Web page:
New York state farmers are planning to plant a record high 235,000 acres of soybeans this spring, up 15 percent from 2007, while year-over-year corn planting will be flat, according to a report Monday from the U.S. Department of Agriculture.
Amsterdam farmer John Holloway, who operates Holloway Brothers Farms with his brothers, Brian and Chris, and his father, Schuyler, said he expects to plant 1,100 acres of corn this spring and 100 acres of soybeans.
“That’s a little bit less corn than normal and last year we didn’t plant any soybeans,” he said. “The trend around the country for planting more soybeans is due to the extremely high input costs for corn, specifically fertilizer and fuel.”
New York farmers plan to plant 1.1 million acres of corn this year, the same as last year and up 100,000 acres from 2006. Nationally, farmers intend to plant 8 percent less than last year, according to USDA.
Nationwide, soybean acreage is expected to jump 18 percent, to 74.8 million acres. This is an increase of 11.2 million acres from 2007 and is just 1 percent below 2006’s record high.
Holloway estimates corn fertilizer costs have increased for his farm by more than one-third since last year. Although growing soybeans is cheaper than corn, he said his farm’s decision to grow more soybeans was not dictated by costs.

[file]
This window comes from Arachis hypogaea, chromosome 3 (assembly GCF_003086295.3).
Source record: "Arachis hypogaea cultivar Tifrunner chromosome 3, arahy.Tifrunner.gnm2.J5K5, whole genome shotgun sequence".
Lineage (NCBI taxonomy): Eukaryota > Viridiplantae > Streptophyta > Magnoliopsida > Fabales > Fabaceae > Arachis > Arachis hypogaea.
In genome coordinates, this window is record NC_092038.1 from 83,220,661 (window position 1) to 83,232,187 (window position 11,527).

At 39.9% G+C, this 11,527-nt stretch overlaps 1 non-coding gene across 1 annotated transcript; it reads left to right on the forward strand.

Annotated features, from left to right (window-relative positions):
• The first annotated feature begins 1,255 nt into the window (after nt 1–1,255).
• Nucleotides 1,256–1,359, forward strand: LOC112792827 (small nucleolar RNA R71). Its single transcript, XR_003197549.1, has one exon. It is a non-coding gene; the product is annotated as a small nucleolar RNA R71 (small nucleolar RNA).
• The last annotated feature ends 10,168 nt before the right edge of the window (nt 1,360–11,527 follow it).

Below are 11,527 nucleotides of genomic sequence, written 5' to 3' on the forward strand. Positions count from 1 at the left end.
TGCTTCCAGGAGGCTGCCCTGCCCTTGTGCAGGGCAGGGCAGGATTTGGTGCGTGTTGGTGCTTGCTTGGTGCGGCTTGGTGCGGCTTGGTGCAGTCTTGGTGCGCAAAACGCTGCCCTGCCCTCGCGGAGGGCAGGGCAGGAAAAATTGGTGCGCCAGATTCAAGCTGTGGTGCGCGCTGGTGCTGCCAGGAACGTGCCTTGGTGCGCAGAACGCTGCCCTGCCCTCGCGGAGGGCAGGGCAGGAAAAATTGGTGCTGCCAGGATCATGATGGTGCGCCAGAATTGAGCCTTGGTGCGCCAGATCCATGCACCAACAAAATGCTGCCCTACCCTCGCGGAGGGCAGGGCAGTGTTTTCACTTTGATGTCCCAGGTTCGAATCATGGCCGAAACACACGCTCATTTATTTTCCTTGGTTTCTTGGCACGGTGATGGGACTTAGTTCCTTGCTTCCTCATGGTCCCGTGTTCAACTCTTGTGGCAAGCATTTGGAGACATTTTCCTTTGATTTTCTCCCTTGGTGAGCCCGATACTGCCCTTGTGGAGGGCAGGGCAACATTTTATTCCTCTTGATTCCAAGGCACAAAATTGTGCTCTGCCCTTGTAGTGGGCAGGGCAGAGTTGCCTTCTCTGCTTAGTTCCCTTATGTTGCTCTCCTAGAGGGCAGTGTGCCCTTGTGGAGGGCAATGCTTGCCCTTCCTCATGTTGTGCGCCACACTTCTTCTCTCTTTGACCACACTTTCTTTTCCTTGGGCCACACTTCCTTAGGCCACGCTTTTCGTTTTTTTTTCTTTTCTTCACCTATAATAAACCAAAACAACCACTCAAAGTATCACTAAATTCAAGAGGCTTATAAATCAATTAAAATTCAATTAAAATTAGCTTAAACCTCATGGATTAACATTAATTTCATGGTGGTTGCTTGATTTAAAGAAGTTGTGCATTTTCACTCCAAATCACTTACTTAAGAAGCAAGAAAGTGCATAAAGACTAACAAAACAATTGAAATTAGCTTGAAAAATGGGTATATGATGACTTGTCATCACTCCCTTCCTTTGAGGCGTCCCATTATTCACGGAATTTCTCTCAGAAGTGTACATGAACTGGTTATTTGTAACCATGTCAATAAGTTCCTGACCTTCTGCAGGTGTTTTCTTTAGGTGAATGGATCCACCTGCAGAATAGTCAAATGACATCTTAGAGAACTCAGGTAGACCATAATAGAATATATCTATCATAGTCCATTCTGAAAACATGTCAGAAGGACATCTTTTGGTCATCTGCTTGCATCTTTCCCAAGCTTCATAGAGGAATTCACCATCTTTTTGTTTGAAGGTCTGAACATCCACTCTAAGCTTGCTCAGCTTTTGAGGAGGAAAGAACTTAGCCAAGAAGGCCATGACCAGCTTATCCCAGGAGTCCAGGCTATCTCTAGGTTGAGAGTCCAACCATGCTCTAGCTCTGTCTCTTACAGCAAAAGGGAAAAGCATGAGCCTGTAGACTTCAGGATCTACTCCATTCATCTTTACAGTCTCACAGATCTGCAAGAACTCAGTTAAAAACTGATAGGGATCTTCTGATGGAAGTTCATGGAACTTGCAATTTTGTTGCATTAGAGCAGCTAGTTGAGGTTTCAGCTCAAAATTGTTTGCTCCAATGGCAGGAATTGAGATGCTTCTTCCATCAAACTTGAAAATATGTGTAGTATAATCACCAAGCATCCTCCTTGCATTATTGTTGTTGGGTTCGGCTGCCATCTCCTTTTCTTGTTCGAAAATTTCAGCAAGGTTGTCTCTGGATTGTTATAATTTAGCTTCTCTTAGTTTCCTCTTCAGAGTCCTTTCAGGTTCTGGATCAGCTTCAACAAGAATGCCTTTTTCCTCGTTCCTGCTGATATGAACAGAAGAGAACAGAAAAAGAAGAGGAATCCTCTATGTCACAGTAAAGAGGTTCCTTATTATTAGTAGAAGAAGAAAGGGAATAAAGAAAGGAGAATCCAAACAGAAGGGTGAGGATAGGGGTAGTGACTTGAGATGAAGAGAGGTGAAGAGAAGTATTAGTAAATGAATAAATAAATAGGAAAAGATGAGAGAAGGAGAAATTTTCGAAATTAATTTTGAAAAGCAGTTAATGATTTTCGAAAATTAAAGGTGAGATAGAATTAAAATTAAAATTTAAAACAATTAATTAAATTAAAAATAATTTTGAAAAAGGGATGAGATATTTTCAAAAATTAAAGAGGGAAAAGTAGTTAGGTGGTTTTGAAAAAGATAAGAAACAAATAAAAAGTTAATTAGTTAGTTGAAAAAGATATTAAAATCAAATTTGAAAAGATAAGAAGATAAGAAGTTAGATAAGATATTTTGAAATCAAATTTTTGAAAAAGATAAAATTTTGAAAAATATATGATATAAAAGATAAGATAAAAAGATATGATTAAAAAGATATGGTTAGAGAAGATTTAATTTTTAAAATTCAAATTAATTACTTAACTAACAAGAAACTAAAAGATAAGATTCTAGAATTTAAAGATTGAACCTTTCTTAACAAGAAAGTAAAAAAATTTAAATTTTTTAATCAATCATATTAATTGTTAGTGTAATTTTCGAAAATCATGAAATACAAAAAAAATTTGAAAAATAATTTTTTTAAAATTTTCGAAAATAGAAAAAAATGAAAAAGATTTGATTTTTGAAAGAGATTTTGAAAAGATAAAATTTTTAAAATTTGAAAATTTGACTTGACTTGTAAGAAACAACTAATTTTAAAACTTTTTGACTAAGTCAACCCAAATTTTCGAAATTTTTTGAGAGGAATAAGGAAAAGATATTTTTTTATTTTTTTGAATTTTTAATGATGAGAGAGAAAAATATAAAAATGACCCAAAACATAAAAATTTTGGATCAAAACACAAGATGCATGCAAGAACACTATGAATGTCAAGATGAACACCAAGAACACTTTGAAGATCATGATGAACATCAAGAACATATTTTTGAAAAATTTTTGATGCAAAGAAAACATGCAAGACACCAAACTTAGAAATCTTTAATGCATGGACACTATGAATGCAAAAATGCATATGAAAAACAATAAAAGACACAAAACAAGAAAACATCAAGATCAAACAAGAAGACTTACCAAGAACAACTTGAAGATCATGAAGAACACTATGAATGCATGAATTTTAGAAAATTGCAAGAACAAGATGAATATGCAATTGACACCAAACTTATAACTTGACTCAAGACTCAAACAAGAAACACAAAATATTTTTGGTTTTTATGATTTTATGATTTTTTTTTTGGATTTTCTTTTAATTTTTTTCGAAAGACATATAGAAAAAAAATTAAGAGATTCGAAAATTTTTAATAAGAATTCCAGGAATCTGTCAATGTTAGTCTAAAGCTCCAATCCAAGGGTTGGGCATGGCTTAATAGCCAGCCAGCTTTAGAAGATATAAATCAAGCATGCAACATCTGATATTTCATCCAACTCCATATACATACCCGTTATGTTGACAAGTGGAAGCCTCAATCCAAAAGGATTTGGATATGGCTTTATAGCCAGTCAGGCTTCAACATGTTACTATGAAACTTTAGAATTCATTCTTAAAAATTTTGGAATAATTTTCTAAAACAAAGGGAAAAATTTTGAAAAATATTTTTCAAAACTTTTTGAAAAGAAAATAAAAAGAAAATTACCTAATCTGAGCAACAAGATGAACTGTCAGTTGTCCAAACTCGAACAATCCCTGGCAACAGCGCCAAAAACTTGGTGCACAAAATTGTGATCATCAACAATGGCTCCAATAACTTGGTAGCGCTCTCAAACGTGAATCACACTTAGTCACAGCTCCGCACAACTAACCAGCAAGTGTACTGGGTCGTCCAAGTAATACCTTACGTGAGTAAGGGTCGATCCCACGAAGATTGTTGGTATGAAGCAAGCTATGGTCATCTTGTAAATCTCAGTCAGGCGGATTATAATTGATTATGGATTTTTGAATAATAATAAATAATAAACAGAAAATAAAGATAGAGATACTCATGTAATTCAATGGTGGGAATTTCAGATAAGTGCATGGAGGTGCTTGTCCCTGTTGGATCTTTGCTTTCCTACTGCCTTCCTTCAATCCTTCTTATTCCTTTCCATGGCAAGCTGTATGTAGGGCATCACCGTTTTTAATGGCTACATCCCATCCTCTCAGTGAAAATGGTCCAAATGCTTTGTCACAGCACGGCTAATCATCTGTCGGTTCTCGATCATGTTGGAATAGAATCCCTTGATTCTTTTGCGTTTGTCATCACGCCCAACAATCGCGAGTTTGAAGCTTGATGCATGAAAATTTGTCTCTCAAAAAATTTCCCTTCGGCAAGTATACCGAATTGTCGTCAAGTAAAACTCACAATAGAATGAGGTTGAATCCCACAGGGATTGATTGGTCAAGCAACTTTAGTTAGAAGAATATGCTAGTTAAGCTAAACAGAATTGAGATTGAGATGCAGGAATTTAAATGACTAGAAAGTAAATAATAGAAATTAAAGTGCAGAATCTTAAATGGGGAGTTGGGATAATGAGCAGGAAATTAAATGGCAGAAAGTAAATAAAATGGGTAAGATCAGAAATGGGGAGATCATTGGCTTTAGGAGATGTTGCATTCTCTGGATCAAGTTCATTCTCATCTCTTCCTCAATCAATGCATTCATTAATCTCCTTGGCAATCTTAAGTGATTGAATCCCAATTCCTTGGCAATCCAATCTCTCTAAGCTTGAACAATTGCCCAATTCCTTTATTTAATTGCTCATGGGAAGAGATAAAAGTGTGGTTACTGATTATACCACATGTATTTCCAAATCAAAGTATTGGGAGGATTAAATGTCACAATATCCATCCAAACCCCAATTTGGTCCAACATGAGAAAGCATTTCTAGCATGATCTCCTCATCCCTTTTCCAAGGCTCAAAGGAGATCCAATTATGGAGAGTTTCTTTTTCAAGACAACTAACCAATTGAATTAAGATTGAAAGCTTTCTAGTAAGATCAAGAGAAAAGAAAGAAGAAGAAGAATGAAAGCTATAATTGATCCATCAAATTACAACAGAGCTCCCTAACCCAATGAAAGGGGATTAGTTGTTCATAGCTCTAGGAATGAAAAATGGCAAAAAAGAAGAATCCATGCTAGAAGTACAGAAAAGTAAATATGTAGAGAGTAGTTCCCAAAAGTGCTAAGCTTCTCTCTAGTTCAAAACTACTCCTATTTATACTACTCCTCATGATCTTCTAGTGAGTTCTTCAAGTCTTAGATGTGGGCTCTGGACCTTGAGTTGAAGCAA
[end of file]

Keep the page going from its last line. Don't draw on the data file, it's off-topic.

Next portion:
“Rather than planting according to the market we have a set rotation that we try to follow. We have a couple of fields we need to rotate. We can’t grow continuous corn on them,” Holloway said.
Commodity prices fluctuated after the release of Monday’s report. Corn for May delivery jumped 6.6 cents on the Chicago Board of Trade to close at $5.67 a bushel. Soybeans for May delivery dropped 70 cents to close at $11.97 per bushel.
Holloway said his farm is still storing about 50 percent of the corn it produced last year. He said he expects corn prices to continue to go higher throughout the summer and his farm will attempt to time the market when it sells its stored corn.
Dairy farmer Brian Devendorf, also based in Amsterdam, said he plans to plant 120 acres of corn, more than enough to feed his 35 cows, and then sell the rest. He said he’d also like to plant 30 to 40 acres of soybeans, despite their dropping price.
“Soybeans will make their own nitrogen, so if you plant corn the year after soybeans you gain a little nitrogen in the soil with that crop rotation,” Devendorf said.